Monday 10 August 2020

Anatomy of C# Core Rest API

Lets talk about dot net core for a quick second, the short of it is it's awesome and you should switch from dotnet sooner than later. With that out of the way lets take a look at the autonomy of the web api project. 

The dotnet core web api project starts in the main method of the program class.

using Microsoft.AspNetCore.Hosting;
using Microsoft.Extensions.Hosting;

namespace pav {
  public class Program {
    public static void Main(string[] args) =>

    public static IHostBuilder CreateHostBuilder(string[] args) =>
        .ConfigureWebHostDefaults(webBuilder => webBuilder.UseStartup<Startup>());

Here the main method calls the Create host builder function which uses the Startup class to instantiate the web service. 

the Startup.cs file is really where all the interesting stuff happens out of the box, later you can do some cool integration with azure key vault in the main.cs class but for now lets take a look at startup.cs since otb (out of the box) it's far more interesting.

using Microsoft.AspNetCore.Builder;
using Microsoft.AspNetCore.Hosting;
using Microsoft.Extensions.Configuration;
using Microsoft.Extensions.DependencyInjection;
using Microsoft.Extensions.Hosting;

namespace pav {
  public class Startup {
    public IConfiguration Configuration { get; }
    public Startup(IConfiguration configuration) => Configuration = configuration;
    // This method gets called by the runtime. Use this method to add services to the container.
    public void ConfigureServices(IServiceCollection services) => services.AddControllers();
    // This method gets called by the runtime. Use this method to configure the HTTP request pipeline.
    public void Configure(IApplicationBuilder appIWebHostEnvironment env) {
      if (env.IsDevelopment())
      app.UseEndpoints(endpoints => endpoints.MapControllers());

our main.cs class first calls the constructor of the startup class which instantiates an instance of the IConfiguration interface using dependency injection, basically this is just a dictionary which is defined in our appsettings.json file allowing us to have a place to store things like connection strings or tenant ids or even passwords.... though you should never store a production password in your appsettings.json file, but that's another story for a different blog post.

Next the ConfigureServices method executes which registers all of our services as well as any dependencies to be used by the default IOC container within dotnet core.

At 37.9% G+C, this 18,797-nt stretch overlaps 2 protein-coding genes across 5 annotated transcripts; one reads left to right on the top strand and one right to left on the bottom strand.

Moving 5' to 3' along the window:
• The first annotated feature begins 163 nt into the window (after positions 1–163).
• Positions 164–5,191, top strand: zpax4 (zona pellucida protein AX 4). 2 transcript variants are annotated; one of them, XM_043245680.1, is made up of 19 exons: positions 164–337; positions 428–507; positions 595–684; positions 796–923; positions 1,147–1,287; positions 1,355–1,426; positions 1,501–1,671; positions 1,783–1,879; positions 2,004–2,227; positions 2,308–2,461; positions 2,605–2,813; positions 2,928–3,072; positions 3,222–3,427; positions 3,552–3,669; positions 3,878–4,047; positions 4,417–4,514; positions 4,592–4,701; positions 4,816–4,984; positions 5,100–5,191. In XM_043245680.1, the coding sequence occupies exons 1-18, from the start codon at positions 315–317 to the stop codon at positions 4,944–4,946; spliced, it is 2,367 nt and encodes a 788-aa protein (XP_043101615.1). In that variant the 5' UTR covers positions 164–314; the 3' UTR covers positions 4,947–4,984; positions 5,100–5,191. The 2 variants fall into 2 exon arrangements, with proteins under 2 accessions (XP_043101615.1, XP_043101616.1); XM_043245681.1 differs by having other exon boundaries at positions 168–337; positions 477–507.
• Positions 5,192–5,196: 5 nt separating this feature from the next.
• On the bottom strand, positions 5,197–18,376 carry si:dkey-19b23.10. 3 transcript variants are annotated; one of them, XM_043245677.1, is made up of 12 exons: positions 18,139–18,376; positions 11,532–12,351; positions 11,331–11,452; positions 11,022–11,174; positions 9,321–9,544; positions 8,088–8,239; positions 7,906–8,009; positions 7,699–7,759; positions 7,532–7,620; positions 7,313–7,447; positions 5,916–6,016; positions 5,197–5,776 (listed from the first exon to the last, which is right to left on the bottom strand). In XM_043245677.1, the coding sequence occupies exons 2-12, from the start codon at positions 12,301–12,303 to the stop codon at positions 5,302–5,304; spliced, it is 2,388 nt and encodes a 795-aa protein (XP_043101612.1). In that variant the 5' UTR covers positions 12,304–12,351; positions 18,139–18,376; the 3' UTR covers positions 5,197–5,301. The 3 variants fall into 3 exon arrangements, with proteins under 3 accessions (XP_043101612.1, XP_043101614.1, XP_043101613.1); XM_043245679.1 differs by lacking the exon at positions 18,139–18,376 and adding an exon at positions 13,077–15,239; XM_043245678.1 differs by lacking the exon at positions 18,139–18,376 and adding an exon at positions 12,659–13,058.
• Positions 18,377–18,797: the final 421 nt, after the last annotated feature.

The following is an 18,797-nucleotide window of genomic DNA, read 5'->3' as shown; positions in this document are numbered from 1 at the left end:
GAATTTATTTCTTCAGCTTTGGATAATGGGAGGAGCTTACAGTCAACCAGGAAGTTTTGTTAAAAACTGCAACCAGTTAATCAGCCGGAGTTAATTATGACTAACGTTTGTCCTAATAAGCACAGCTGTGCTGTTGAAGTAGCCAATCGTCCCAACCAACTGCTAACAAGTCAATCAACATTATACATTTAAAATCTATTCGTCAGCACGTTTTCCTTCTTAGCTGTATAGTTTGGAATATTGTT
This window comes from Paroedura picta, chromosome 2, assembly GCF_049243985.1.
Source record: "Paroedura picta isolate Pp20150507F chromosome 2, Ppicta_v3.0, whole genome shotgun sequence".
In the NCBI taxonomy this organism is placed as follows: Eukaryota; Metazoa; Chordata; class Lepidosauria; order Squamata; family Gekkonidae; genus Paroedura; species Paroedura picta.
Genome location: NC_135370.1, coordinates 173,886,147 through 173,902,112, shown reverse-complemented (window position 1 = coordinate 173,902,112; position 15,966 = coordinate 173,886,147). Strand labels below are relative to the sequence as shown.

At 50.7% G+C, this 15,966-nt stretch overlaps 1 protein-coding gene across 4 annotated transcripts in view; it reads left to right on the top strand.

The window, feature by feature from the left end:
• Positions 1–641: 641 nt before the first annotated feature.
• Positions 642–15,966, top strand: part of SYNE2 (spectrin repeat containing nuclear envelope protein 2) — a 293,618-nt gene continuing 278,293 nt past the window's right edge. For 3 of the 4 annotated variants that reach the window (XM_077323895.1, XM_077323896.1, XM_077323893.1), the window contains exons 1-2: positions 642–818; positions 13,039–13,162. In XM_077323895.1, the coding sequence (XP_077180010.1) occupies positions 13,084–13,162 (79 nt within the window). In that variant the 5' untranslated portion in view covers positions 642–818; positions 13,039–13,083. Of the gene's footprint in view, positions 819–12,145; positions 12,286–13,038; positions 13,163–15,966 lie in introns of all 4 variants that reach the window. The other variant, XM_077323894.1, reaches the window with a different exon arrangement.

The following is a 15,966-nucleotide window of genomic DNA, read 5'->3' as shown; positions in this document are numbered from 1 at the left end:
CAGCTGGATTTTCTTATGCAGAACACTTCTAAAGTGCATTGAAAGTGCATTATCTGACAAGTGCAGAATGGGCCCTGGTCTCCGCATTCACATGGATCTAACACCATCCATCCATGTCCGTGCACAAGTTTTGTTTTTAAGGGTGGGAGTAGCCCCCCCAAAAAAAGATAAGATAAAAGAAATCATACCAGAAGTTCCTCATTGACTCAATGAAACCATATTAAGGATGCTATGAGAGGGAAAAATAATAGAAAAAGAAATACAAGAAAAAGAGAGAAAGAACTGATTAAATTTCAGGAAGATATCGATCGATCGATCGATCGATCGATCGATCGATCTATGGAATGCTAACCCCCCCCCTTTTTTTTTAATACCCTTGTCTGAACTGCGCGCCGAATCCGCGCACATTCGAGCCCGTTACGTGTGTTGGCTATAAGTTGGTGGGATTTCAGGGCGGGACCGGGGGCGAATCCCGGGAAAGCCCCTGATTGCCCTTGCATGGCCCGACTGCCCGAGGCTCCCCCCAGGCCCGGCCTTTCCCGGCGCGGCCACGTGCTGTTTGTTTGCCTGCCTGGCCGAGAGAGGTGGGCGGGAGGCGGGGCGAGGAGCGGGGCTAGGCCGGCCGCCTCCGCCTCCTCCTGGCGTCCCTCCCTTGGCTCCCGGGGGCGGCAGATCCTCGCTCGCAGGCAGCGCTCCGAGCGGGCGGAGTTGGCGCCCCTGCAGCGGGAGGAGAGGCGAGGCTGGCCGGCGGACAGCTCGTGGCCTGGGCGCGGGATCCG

then finally the configure method is executed where the request pipeline is configured, basically an http request comes in and all of the registered middle-ware components act on the request. 

In short the program.cs class is the entry point and it uses the startup.cs were all of our app services and dependencies are registered as well as our request pipeline is configured.

next lets take a look at the controller

using System;
using System.Collections.Generic;
using System.Linq;
using Microsoft.AspNetCore.Mvc;
using Microsoft.Extensions.Logging;

namespace pav.Controllers.V1 {

  public class WeatherForecastController : ControllerBase {
    private static readonly string[] Summaries = new[] {

    private readonly ILogger<WeatherForecastController_logger;

    public WeatherForecastController(ILogger<WeatherForecastControllerlogger) {
      _logger = logger;

    public IEnumerable<WeatherForecastGet() {
      var rng = new Random();

      return Enumerable.Range(15).Select(index => new WeatherForecast {
        Date = DateTime.Now.AddDays(index),
        TemperatureC = rng.Next(-2055),
        Summary = Summaries[rng.Next(Summaries.Length)]

This is where the magic happens this is our entry point when a user hits an endpoint, each endpoint is contained within a controller, these controllers can have multiple functions that take in request and provide responses. 

the most common requests are:
  • Get: should not have a body makes a request for date
  • Post: sends data usually for creating something
  • Delete: sends a command to delete something
  • Put: sends an update to overwrite an existing something
  • Patch: sends an update to modify and existing something
that's pretty much it for the basics